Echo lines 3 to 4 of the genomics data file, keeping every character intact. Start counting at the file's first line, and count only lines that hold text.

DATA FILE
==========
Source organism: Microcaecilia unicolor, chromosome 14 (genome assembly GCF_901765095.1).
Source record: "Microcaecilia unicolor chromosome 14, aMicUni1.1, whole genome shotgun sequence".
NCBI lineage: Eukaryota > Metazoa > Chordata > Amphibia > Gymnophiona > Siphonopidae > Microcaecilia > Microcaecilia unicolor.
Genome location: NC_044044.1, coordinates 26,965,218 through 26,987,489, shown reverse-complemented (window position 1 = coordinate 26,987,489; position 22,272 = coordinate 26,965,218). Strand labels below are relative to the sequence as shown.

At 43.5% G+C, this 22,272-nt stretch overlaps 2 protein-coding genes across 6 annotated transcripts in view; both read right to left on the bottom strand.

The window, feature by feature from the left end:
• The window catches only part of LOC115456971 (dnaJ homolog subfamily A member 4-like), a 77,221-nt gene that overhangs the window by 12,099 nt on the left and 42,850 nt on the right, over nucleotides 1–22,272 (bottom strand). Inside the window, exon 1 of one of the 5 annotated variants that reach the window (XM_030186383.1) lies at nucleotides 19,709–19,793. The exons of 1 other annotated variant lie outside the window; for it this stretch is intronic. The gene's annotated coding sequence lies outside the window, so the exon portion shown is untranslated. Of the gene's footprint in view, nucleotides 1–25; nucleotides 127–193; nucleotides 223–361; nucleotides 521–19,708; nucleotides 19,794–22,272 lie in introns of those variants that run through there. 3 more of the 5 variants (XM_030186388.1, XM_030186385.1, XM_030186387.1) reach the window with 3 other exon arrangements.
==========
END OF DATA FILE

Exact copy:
NCBI lineage: Eukaryota > Metazoa > Chordata > Amphibia > Gymnophiona > Siphonopidae > Microcaecilia > Microcaecilia unicolor.
Genome location: NC_044044.1, coordinates 26,965,218 through 26,987,489, shown reverse-complemented (window position 1 = coordinate 26,987,489; position 22,272 = coordinate 26,965,218). Strand labels below are relative to the sequence as shown.